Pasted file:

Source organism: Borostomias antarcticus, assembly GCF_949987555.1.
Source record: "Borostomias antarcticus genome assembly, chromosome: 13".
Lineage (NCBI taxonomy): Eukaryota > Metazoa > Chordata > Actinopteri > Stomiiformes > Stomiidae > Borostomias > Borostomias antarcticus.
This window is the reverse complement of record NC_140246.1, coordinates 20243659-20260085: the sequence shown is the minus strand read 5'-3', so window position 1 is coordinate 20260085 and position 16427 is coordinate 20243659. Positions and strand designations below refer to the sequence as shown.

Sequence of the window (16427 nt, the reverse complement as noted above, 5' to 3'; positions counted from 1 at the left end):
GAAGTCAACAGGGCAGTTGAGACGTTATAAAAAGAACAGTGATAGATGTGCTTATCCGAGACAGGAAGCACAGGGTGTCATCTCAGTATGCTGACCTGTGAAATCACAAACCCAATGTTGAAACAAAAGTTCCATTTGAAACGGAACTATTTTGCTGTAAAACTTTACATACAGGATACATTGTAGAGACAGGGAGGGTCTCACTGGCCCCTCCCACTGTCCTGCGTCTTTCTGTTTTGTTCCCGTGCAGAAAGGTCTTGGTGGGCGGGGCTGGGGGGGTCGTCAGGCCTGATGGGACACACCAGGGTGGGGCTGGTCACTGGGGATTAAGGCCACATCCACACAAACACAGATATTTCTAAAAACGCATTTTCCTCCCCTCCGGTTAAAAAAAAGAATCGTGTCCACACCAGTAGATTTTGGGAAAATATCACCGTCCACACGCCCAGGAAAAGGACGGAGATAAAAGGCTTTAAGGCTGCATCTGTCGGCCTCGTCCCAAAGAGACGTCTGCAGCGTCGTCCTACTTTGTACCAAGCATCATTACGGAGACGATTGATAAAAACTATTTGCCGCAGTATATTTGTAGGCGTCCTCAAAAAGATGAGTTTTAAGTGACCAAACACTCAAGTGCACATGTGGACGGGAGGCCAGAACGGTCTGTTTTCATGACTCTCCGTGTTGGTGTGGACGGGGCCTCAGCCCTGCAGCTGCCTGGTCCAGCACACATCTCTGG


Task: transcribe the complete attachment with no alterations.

Source organism: Borostomias antarcticus, assembly GCF_949987555.1.
Source record: "Borostomias antarcticus genome assembly, chromosome: 13".
Lineage (NCBI taxonomy): Eukaryota > Metazoa > Chordata > Actinopteri > Stomiiformes > Stomiidae > Borostomias > Borostomias antarcticus.
This window is the reverse complement of record NC_140246.1, coordinates 20243659-20260085: the sequence shown is the minus strand read 5'-3', so window position 1 is coordinate 20260085 and position 16427 is coordinate 20243659. Positions and strand designations below refer to the sequence as shown.

Sequence of the window (16427 nt, the reverse complement as noted above, 5' to 3'; positions counted from 1 at the left end):
GAAGTCAACAGGGCAGTTGAGACGTTATAAAAAGAACAGTGATAGATGTGCTTATCCGAGACAGGAAGCACAGGGTGTCATCTCAGTATGCTGACCTGTGAAATCACAAACCCAATGTTGAAACAAAAGTTCCATTTGAAACGGAACTATTTTGCTGTAAAACTTTACATACAGGATACATTGTAGAGACAGGGAGGGTCTCACTGGCCCCTCCCACTGTCCTGCGTCTTTCTGTTTTGTTCCCGTGCAGAAAGGTCTTGGTGGGCGGGGCTGGGGGGGTCGTCAGGCCTGATGGGACACACCAGGGTGGGGCTGGTCACTGGGGATTAAGGCCACATCCACACAAACACAGATATTTCTAAAAACGCATTTTCCTCCCCTCCGGTTAAAAAAAAGAATCGTGTCCACACCAGTAGATTTTGGGAAAATATCACCGTCCACACGCCCAGGAAAAGGACGGAGATAAAAGGCTTTAAGGCTGCATCTGTCGGCCTCGTCCCAAAGAGACGTCTGCAGCGTCGTCCTACTTTGTACCAAGCATCATTACGGAGACGATTGATAAAAACTATTTGCCGCAGTATATTTGTAGGCGTCCTCAAAAAGATGAGTTTTAAGTGACCAAACACTCAAGTGCACATGTGGACGGGAGGCCAGAACGGTCTGTTTTCATGACTCTCCGTGTTGGTGTGGACGGGGCCTCAGCCCTGCAGCTGCCTGGTCCAGCACACATCTCTGG